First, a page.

County Commissioner Jesus “Chuy” Garcia decided Monday not to join the crowded race to succeed Mayor Rahm Emanuel, a surprise move with potential to boost the mayoral campaign of County Board President Toni Preckwinkle and create an opening for Illinois Comptroller Susana Mendoza.
“I sincerely believe I can do more for my city now in Washington,” Garcia, who is poised to take the seat in Congress vacated by retiring U.S. Rep. Luis Gutierrez (D-Ill.), said in a prepared statement.
“This decision is not about ascendancy or political positioning. It is about integrity and what I feel I can do for my city in Congress.”
Gutierrez, who launched the “Draft Chuy” movement after taking a pass on the mayor’s race himself, said Garcia “would have been a great unifier who would have put people who live in the neighborhoods first and not downtown corporate interests.”
Although he co-chaired Emanuel’s 2015 re-election campaign and was poised to do so again, Gutierrez argued that Garcia’s candidacy would have been a “stark contrast with the failed policies of Rahm Emanuel.”
Now that Garcia is out of the race, Gutierrez said, “I’m looking forward to seeing a candidate come forward with a progressive agenda for Chicago. One that puts the neighborhoods first and doesn’t keep taxing working families and senior citizens out of their homes.”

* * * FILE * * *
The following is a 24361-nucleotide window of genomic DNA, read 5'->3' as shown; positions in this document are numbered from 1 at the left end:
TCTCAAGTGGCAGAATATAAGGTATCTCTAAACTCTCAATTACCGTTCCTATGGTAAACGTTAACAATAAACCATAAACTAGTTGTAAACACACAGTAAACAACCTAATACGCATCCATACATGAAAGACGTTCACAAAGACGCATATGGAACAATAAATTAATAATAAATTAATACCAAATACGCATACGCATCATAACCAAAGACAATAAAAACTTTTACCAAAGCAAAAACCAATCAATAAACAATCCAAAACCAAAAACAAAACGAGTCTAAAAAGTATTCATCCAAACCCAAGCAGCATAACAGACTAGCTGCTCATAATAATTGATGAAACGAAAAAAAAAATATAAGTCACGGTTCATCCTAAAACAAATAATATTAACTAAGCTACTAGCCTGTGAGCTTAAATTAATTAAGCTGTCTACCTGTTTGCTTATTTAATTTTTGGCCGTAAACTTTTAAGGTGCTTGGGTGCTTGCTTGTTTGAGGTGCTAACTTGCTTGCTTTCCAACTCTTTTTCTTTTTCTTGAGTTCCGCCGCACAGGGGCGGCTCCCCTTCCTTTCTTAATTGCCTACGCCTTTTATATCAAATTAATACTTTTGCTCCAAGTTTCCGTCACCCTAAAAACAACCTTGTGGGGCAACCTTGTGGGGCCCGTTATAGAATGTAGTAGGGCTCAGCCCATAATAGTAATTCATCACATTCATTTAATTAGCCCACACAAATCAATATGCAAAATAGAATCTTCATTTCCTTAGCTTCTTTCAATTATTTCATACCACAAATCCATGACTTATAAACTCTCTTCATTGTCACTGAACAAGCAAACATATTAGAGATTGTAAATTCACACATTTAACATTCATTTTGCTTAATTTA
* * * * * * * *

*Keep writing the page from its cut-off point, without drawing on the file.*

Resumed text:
Gutierrez stopped short of encouraging Mendoza to enter the race.
Four years ago, Garcia forced Emanuel into Chicago’s first-ever mayoral runoff even though he got a late start, was out-spent by a four-to-one margin and Preckwinkle refused to endorse Garcia, her County Board floor leader.
This time, Garcia firmly believed he could capitalize on his strong showing in the March primary as the anointed Democratic congressional nominee who carried all of the candidates he endorsed, including the 26-year-old political newcomer who defeated State Rep. Dan Burke (D-Chicago).
He was also vowing to be a lot more specific about his plan to solve Chicago’s $28 billion pension crisis, knowing full well that the hazy financial rescue he unveiled during the 2015 mayoral race had given Emanuel an opening to exploit.
But on Monday, Garcia gathered his kitchen cabinet together to tell them that he had opted out.